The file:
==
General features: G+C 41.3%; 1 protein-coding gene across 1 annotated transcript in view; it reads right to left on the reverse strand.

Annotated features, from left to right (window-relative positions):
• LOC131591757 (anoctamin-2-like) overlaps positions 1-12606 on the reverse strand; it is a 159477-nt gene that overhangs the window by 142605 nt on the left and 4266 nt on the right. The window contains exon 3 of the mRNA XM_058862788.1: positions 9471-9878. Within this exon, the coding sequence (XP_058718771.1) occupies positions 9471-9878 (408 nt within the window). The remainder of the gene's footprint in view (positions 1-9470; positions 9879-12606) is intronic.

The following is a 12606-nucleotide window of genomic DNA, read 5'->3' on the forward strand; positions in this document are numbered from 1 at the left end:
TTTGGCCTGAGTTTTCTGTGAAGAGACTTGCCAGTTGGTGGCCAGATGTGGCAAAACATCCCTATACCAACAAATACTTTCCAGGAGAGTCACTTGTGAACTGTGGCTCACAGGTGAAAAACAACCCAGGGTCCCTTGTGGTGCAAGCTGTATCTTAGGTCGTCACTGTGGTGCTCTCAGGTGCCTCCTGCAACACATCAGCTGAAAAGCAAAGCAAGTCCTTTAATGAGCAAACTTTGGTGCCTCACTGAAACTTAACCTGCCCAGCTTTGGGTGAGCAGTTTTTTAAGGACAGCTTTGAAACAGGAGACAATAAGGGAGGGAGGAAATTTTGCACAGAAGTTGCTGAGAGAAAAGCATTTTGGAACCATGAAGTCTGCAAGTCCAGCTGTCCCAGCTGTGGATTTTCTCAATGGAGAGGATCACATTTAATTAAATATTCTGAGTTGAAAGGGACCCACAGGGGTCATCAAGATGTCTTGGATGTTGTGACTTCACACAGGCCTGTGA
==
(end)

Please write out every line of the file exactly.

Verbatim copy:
General features: G+C 41.3%; 1 protein-coding gene across 1 annotated transcript in view; it reads right to left on the reverse strand.

Annotated features, from left to right (window-relative positions):
• LOC131591757 (anoctamin-2-like) overlaps positions 1-12606 on the reverse strand; it is a 159477-nt gene that overhangs the window by 142605 nt on the left and 4266 nt on the right. The window contains exon 3 of the mRNA XM_058862788.1: positions 9471-9878. Within this exon, the coding sequence (XP_058718771.1) occupies positions 9471-9878 (408 nt within the window). The remainder of the gene's footprint in view (positions 1-9470; positions 9879-12606) is intronic.

The following is a 12606-nucleotide window of genomic DNA, read 5'->3' on the forward strand; positions in this document are numbered from 1 at the left end:
TTTGGCCTGAGTTTTCTGTGAAGAGACTTGCCAGTTGGTGGCCAGATGTGGCAAAACATCCCTATACCAACAAATACTTTCCAGGAGAGTCACTTGTGAACTGTGGCTCACAGGTGAAAAACAACCCAGGGTCCCTTGTGGTGCAAGCTGTATCTTAGGTCGTCACTGTGGTGCTCTCAGGTGCCTCCTGCAACACATCAGCTGAAAAGCAAAGCAAGTCCTTTAATGAGCAAACTTTGGTGCCTCACTGAAACTTAACCTGCCCAGCTTTGGGTGAGCAGTTTTTTAAGGACAGCTTTGAAACAGGAGACAATAAGGGAGGGAGGAAATTTTGCACAGAAGTTGCTGAGAGAAAAGCATTTTGGAACCATGAAGTCTGCAAGTCCAGCTGTCCCAGCTGTGGATTTTCTCAATGGAGAGGATCACATTTAATTAAATATTCTGAGTTGAAAGGGACCCACAGGGGTCATCAAGATGTCTTGGATGTTGTGACTTCACACAGGCCTGTGA